Last week, Iranian regime’s Supreme Leader Ali Khamenei made a shocking but not unexpected announcement. As the regime’s ultimate authority, he said that Iranian medical facilities would not be permitted to import coronavirus vaccines that were manufactured in the United States or Britain.
The announcement led to the cancellation of an arrangement that had already been established between the Iranian Red Crescent and unnamed American philanthropists. Had Khamenei not interfered, 150,000 doses of the Pfizer vaccine would most likely be en route to Iran right now. There is no plan for how to compensate for this loss. The Iranian Health Ministry claims to be overseeing development of a domestic alternative, which Iran’s pharmacists called a “joke”, especially compared with existing vaccines that are over 95 percent effective.
The Red Crescent’s loss threatens to be devastating not only for the 150,000 Iranians who might have received the vaccine but also for the countless others whom those recipients are sure to come in contact with while Iranian society struggles to continue functioning normally in the midst of the single worst coronavirus pandemic in the Middle East. Ordinary citizens have received no support from the regime, which has refused to seriously enforce lockdowns for a people who are overwhelmingly struggling to make ends meet. Consequently, Iranians have no option but to go to their jobs or seek new ones while being as careful as they can manage.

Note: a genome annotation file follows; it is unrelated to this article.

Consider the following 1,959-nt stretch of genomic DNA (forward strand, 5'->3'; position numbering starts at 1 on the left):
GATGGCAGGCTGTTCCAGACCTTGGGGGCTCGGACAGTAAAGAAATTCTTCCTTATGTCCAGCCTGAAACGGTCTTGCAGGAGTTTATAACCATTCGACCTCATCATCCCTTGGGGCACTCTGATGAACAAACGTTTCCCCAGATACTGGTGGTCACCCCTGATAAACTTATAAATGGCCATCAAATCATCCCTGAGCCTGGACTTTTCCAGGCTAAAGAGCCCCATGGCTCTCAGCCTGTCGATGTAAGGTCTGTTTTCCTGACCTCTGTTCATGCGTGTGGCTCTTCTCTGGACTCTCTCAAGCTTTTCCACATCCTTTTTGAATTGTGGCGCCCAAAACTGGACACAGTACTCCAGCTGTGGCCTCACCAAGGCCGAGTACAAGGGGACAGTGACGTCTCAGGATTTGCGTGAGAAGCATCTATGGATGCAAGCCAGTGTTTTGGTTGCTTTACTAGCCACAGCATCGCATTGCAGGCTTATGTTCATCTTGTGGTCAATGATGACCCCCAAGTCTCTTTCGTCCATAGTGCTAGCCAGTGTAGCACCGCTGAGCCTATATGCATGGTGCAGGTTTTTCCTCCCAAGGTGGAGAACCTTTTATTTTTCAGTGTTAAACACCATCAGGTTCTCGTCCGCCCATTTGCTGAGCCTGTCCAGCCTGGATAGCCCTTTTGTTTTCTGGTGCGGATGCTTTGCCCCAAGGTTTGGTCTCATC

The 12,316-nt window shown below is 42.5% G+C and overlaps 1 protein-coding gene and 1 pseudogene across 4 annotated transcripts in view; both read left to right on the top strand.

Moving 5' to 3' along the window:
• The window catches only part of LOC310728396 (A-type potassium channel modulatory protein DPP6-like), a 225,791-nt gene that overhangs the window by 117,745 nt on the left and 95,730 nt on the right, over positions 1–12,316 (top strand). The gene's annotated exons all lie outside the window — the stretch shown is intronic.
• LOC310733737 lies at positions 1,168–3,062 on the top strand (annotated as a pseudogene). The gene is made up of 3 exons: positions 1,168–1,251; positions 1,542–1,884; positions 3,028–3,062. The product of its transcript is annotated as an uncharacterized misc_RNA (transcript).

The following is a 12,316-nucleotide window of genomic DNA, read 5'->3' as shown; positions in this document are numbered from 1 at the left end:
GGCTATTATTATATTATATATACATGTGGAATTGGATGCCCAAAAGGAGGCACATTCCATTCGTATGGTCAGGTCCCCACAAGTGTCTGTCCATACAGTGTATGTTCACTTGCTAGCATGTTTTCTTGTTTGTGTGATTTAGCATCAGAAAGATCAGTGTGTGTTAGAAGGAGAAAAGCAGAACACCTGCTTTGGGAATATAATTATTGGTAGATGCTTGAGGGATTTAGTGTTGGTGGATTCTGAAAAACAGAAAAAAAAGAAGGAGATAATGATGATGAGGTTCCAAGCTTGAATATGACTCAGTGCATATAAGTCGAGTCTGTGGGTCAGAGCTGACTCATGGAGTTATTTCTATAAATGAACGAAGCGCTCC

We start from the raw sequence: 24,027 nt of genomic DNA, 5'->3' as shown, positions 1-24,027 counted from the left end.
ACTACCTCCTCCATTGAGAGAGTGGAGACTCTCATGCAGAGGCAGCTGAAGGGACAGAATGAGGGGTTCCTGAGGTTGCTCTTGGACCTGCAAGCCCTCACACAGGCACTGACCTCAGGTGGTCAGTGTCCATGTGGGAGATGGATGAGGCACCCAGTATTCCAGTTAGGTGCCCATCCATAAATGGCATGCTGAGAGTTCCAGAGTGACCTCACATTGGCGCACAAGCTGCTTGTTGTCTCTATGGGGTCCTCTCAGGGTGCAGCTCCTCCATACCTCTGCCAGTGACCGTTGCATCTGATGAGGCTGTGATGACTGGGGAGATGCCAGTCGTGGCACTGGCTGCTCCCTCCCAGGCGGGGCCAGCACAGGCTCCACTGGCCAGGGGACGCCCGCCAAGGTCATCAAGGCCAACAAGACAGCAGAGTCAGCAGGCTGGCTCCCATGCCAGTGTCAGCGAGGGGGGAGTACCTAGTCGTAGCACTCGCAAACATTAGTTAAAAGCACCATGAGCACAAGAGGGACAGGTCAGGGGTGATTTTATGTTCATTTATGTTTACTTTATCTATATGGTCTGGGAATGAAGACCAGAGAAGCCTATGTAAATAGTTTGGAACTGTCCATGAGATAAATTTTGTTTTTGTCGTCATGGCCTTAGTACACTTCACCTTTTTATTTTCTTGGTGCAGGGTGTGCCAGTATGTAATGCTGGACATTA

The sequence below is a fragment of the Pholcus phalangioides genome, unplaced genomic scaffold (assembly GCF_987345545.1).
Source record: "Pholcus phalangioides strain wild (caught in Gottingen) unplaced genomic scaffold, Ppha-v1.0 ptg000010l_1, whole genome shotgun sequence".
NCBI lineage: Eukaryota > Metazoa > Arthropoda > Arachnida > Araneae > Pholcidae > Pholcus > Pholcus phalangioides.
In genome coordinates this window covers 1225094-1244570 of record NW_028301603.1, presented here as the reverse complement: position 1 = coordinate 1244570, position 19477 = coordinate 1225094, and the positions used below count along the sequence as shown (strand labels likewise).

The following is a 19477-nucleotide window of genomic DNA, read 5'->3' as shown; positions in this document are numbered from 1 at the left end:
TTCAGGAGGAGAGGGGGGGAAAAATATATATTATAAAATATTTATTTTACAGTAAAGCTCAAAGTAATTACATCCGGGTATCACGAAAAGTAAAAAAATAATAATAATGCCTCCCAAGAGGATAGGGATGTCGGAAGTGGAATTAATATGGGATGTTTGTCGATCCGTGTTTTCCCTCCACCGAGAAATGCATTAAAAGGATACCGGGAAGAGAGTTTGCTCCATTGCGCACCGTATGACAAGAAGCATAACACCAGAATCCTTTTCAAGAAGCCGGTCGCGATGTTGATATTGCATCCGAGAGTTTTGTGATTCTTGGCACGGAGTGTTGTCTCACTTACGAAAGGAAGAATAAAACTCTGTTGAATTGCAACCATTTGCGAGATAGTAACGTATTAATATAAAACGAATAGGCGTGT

But conscientious behavior by the public is not especially effective when the regime won’t even be transparent about the extent to which the infection has penetrated every community and affected every demographic. According to the regime’s statistics, there are over one million total cases of Covid-19 in the country of about 82 million, with more than 56,000 fatalities so far. But the true figures are much higher in both cases – about four times higher in the case of fatalities.
The People’s Mojahedin Organization of Iran (PMOI/MEK) has carefully tracked the outbreak since before it was officially acknowledged by regime authorities. According to reports tallied by the MEK the death toll stands at over 200,000, owing to drastic regime’s mismanagement, rampant disinformation, and early developments that served to dramatically accelerate the pace of infections while the government was still being kept in the dark.
In January and February, regime authorities held the anniversary celebrations for the regime and then their sham parliamentary elections, even both events received a national boycott. It was only two days before those elections when authorities announced the first Covid-19 death in Iran. But the Iranian Resistance later uncovered documents showing that coronavirus infection had been identified in domestic hospitals as early as late December.
Tehran has gone to great lengths to hide the results of this situation ever since. But paradoxically, the authorities have also sought to emphasize the seriousness of the outbreak at certain times, specifically in discussion with Western powers that may be interested in helping to combat the pandemic on a global scale. Selective acknowledgment of the crisis served as a highly convenient tool for the regime’s officials to use in appealing for sanctions relief at a time when their hold on power was being weakened by international sanctions.